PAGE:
Introducing cultures through new dance classes

Country-western and iconic folk dance classes now offered on campus


Adjunct Lecturer in Humanities and dace instructor Jane Blum teaching her class some moves from the Hokey Pokey. Photo by Tessa Arnold

Tessa Arnold, Staff Reporter

Jane Blum has been teaching dance classes at IU Southeast for 17 years. For 16 and a half of those years she has been teaching Ballroom dance, but this semester she is branching out into new areas of dance.

First time for everything

For the first time Blum has introduced her country western line dance and iconic folk-dance class, starting this semester.

Blum’s new class is held on Wednesdays from 11:45 a.m. to 1 p.m. In just one class period they covered the Cupid Shuffle, Electric Slide, the Hustle, the Hokey Pokey and Achy Breaky Heart dance moves.

“It’s just starting so I don’t think very many people know about it, that’s kind of an unfortunate thing because I would like twice as many people than I have in here. I’m hoping by next semester as the momentum grows for this that I’ll have more people in here,” Blum said.

Variety of Cultures

The plan for the rest of the semester involves a sequence of international folk dances starting with Eastern, Western and Central Europe, then moving to the Middle East, then far east and Asia.

“I include a Lebanese dance and an Indian dance because I want to give a nod to various cultures, we’ve got an English dance, a Plesimur from the middle east and an Israeli dance,” Blum said. “I like to pick the more popular songs for things that people have already heard.”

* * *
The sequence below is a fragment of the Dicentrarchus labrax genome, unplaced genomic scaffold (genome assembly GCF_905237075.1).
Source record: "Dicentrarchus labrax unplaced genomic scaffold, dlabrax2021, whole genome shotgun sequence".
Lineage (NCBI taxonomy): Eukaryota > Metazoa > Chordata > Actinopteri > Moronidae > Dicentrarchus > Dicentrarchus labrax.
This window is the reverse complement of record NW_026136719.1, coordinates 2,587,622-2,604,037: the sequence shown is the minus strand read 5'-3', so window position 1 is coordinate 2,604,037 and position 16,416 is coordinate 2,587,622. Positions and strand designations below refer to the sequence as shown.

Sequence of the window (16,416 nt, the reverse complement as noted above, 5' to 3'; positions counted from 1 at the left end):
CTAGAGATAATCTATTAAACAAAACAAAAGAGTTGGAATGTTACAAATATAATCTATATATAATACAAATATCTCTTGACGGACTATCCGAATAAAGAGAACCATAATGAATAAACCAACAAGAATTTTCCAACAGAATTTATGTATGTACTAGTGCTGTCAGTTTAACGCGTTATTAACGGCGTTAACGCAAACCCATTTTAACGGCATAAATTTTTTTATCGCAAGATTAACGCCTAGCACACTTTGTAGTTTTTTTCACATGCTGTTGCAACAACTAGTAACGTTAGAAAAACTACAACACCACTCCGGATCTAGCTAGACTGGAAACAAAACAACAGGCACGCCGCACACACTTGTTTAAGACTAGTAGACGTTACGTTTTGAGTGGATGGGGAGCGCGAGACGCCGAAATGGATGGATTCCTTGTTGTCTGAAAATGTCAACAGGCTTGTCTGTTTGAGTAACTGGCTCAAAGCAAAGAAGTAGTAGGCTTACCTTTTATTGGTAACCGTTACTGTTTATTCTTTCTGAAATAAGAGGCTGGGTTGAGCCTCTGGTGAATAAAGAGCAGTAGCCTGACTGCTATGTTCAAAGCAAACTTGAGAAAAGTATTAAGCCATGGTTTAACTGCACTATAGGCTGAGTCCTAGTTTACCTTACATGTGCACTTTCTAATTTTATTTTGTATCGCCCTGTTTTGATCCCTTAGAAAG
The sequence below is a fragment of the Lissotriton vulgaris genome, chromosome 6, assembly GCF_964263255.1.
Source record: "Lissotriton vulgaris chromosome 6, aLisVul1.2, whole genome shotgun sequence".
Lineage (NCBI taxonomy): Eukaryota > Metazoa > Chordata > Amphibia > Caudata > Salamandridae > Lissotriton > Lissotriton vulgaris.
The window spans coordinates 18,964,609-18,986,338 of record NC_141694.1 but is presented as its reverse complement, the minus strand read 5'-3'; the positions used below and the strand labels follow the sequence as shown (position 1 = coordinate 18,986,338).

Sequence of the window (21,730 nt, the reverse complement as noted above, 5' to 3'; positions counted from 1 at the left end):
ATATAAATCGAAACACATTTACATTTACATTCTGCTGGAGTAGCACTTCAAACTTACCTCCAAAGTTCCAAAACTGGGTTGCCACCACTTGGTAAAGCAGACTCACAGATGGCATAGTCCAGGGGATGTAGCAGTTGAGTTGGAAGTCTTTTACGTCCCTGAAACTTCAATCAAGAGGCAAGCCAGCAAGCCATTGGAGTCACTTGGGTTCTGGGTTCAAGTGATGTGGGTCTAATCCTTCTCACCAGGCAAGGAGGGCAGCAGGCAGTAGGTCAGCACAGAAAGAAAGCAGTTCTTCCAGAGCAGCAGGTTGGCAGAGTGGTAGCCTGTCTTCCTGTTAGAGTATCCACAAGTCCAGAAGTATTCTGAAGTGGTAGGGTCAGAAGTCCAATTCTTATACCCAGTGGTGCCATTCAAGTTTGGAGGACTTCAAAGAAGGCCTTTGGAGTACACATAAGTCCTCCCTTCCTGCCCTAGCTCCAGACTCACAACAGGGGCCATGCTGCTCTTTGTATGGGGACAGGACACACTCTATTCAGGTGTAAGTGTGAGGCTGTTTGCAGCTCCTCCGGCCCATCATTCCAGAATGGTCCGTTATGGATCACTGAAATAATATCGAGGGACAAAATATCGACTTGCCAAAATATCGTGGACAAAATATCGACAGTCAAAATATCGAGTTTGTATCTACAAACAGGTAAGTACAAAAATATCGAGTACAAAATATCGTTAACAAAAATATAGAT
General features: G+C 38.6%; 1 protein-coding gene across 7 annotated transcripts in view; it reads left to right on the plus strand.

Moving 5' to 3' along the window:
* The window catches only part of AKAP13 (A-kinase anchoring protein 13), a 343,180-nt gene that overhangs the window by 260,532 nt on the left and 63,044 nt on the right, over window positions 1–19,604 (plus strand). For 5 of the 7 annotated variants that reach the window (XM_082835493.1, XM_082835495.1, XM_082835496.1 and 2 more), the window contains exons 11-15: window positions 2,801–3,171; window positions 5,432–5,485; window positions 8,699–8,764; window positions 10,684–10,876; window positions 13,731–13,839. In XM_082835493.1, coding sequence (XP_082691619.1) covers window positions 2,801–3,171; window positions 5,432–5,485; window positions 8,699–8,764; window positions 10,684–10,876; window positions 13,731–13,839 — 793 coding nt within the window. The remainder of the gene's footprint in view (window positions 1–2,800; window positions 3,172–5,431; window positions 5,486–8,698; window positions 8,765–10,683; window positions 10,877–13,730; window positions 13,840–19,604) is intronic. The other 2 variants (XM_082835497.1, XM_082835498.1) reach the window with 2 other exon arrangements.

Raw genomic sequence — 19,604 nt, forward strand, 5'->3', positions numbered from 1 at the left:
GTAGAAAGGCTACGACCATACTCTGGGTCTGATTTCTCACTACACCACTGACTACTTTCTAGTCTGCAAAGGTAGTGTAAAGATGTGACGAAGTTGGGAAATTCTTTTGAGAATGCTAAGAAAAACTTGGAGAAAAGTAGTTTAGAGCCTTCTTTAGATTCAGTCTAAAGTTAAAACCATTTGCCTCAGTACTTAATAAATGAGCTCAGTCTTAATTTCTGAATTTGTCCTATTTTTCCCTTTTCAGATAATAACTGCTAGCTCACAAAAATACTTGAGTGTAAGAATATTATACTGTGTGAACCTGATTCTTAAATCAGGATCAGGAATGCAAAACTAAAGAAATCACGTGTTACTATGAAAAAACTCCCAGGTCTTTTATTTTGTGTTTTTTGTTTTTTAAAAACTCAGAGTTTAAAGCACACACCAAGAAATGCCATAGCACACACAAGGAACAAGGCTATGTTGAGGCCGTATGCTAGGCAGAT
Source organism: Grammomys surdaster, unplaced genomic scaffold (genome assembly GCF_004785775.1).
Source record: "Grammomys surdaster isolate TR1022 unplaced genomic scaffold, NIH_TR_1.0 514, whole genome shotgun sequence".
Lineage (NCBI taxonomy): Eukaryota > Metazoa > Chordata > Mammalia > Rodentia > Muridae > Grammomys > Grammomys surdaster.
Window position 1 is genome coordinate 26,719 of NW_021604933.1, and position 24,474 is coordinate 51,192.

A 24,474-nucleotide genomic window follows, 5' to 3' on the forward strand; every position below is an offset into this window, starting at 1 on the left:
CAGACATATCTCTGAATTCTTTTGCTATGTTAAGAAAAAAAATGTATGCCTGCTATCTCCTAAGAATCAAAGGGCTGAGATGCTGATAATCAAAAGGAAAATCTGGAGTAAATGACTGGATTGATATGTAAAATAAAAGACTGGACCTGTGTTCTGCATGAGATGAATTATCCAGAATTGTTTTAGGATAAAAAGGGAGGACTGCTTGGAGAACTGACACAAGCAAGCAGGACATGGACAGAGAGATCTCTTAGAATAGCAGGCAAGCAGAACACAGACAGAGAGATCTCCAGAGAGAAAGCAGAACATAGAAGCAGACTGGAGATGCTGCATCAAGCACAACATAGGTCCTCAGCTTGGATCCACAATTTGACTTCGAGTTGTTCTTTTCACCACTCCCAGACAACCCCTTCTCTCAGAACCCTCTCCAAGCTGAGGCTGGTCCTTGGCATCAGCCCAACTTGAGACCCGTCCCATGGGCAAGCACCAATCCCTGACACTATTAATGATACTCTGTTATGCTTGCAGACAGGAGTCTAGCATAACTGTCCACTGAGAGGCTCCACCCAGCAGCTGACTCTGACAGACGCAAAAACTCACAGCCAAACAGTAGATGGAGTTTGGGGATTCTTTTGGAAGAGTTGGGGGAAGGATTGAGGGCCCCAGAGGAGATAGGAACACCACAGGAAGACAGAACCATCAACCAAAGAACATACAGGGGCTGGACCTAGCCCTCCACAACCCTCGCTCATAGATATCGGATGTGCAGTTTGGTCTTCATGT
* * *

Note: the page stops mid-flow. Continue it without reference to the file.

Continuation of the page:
“All of these dance moves have significance, that’s why I chose them. They’re iconic for a reason and they will last forever.”

— Jane Blum, dance instructor

Destiny Abell, a psychology senior, is taking Blum’s class for the first time. This is Abell’s last semester at IU Southeast and she has never taken a dance class before.

“It’s nice getting physical exercise while also earning a college credit,” Abell said.

Abell wanted to take ballroom dancing last semester but it conflicted with her school schedule. She said has enjoyed learning the more iconic dance moves and said the class makes her feel less guilty for not exercising regularly. Abell said she would definitely recommend this class to other students.

Future hopes for the class

This class is packed for the entire semester with dances students may already know, may be familiar with and dances they may not know exist.

“I want my students to just enjoy it, I don’t want them to feel terribly burdened or hassled by it, that’s the last thing I want,” Blum said. “I want them to enjoy what they’re learning.”

At the end of the semester, Blum’s students will choose one dance they would like to perform for their final and she will also  choose one. They also have online quizzes and Blum states that she is always willing to work with her students and practice with them outside of class as well.

“I enjoy the challenge this new class material gives my students. We talk about education being useful and this will give them something they can relate it to,” Blum said.